Tuesday, August 5, 2008

Zain on the EDGE of Ngong

[Ngong, Kenya]
WELL, I'M here in Ngong blogging from my room using Mrs. C's Huawei E220 HSDPA USB modem. I told her to buy this instead of Safaricom's package because I truly believe Celtel (oops, I mean Zain) has the superior data network. Heck, I don't give a sh!t about voice! Just show me the data pipe baby. :-) By the way, I'm not the biggest fan of telecom companies. Just take a peek at these 2 posts I wrote in 2006 to know why:
Zain: the better option?
As a matter of fact, Zain is simply the better option when it comes to voice too. Safaricom subscribers are stooopid for paying KSh 10/minute when they can buy a Zain SIM and get unlimited daytime (6a - 6p) calls for KSh 99. That's obscenely cheap folks. But it gets better. After 6pm and weekends, you only pay KSh 3/minute. And don't forget that Zain has a tariff where you list the 3 Zain numbers that you call the most, and you only pay KSh 4/minute forever. Is this the same elitist Celtel (er Zain) that was charging ridiculous rates not too long ago? Oh my, how times have changed - for the better.

So, why are Safaricom prepaid subscribers not jumping ship in greater numbers? It absolutely boggles the mind that I have to keep my bloody Safaricom SIM in my celly after 6pm just so that my idiot friends can call me. In a sense, they're inconveniencing me by not using the "better option" after 6pm and on weekends. How selfish of them, eh? :-)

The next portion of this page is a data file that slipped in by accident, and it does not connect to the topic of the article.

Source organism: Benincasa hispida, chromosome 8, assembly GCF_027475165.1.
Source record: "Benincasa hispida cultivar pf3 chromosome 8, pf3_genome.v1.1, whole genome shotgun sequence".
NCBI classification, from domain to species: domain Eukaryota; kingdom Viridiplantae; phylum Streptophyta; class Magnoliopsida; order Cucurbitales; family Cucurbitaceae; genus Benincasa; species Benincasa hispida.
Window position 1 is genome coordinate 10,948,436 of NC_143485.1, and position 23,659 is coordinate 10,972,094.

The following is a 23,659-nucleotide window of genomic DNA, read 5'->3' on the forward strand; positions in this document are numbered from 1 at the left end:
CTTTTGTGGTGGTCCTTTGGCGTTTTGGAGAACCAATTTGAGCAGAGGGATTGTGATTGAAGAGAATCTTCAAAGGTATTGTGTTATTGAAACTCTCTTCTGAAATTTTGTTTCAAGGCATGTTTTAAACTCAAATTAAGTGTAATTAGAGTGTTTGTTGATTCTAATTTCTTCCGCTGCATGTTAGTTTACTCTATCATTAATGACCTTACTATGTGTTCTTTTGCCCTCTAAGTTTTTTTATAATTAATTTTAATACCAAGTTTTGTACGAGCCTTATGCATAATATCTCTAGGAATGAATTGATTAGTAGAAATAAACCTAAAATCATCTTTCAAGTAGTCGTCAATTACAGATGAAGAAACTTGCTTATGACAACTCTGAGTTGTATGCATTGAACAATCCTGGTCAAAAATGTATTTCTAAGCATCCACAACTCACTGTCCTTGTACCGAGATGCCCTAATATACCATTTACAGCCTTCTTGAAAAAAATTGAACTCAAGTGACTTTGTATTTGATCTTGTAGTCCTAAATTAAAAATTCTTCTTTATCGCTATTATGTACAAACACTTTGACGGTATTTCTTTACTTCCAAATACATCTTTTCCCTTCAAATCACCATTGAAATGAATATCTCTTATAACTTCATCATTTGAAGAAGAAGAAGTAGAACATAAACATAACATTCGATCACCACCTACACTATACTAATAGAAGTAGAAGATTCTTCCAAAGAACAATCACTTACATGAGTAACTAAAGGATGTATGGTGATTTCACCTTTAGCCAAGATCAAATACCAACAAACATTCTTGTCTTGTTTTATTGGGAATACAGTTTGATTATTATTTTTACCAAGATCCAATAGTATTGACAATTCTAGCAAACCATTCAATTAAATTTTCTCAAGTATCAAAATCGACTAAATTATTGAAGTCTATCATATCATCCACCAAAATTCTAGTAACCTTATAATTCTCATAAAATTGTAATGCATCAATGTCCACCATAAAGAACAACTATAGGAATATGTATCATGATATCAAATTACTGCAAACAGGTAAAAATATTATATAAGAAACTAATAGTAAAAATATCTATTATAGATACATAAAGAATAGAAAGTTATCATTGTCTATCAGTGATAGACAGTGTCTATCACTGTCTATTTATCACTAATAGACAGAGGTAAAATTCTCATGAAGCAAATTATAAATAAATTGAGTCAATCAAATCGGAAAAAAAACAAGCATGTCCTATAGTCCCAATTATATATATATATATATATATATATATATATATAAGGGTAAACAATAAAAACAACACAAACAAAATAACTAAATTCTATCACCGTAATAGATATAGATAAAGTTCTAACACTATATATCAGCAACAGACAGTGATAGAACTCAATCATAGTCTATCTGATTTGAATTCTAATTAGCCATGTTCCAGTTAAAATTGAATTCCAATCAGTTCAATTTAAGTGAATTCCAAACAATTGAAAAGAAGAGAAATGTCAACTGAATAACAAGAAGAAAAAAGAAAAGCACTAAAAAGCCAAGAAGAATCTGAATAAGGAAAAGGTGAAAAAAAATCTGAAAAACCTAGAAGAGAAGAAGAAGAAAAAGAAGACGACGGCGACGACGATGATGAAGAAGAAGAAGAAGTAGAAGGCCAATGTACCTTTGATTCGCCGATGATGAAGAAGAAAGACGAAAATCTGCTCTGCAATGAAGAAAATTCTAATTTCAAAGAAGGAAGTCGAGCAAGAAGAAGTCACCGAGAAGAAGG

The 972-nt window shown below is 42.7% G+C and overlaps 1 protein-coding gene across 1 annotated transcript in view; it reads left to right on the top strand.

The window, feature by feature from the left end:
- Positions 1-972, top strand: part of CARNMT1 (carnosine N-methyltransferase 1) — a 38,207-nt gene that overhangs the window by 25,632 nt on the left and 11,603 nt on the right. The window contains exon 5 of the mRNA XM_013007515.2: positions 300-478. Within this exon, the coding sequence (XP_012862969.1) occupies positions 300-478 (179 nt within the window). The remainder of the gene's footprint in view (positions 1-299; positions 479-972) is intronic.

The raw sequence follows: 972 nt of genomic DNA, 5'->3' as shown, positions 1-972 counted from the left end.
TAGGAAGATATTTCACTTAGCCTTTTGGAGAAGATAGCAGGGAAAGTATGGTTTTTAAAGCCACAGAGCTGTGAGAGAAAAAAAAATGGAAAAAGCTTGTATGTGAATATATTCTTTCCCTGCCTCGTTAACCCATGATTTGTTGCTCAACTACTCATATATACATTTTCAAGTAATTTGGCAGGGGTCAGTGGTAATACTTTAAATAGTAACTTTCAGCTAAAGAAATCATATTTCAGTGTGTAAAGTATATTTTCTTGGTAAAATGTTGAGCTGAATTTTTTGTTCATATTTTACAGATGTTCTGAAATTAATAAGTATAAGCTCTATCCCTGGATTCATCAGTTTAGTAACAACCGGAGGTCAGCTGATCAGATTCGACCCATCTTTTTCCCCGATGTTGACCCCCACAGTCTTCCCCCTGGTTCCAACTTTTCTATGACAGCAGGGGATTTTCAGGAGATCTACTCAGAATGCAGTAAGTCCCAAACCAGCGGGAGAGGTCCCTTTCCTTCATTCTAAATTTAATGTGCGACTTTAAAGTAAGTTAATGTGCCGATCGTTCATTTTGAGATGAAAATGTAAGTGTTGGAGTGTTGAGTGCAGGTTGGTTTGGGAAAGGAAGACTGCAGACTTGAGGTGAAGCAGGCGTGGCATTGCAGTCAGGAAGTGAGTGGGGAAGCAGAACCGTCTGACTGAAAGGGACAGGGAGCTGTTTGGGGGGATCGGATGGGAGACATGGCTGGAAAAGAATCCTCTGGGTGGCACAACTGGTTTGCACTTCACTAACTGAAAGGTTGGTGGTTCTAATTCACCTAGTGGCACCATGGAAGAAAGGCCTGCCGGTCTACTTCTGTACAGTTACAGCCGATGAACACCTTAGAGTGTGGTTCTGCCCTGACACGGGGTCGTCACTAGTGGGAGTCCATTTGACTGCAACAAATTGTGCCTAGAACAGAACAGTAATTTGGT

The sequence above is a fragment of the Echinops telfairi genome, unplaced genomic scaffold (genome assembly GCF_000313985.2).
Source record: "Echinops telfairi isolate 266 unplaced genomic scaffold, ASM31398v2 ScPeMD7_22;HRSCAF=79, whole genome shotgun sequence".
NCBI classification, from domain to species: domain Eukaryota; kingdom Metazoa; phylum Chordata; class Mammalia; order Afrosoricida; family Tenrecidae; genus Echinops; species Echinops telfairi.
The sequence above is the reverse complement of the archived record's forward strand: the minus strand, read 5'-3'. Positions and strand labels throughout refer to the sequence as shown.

Zain not 3G yet...
Anyhow, Zain has not rolled out their 3G network offering yet to compete with Safaricom's [HotSpot] data offering. But then again, can Safaricom beat Zain's unlimited postpaid data package of KShs 2995 per month? Nope. Unlimited is not in their vocabulary - yet. Someone at Zain customer care did inform me that 3G is coming "soon." I've heard that one before, and I don't really care because it'll probably be a while before them (or Safaricom) bring HSDPA data services to Ngong. Again, I don't give a damn about voice. I can do all of that on the Information Super Highway - and a lot more. Yacking is for idiots who have money to waste.

One thing though...I read somewhere that Safaricom's HSDPA download rates were fast as hell in areas such as Westlands, Upper Hill and CDB. Some Kenyan blogger mentioned speeds hovering around 1 Megabit/sec when he's surfin' in Westlands. Well, I'll believe it when I see it. Heck, if that's true, I'll pack my things and relocate to Westlands. Nah, Ngong's quiet and I can actually think out here. :-)

Getting EDGEy...
Anyhow, over the past few days, I've been playing around with this Huawei modem on Mac OS X and I'm quite impressed with the ease that it installed. I'm still shocked because hardly anyone makes hardware that installs on a Mac since everyone's hooked on virus-prone Windows. Way to go Huawei! I'm now a bigger fan of your products.
So, how does Zain's network perform here in Ngong? Remember, this town is about a 40 minute drive by car from the Nairobi's downtown Central Business District. On certain occasions, I'm sure you can do it in about 25 to 30 minutes. Yeah, at 2am in the morning! :-)
Well, as you can see in the pic above, I was able to download at a top rate of 10.4 KB/s while topping out at a respectable 18 KB/s. Hey, remember I'm in Ngong - not Westlands or snobby Upper Hill.

My advice to Safaricom & Zain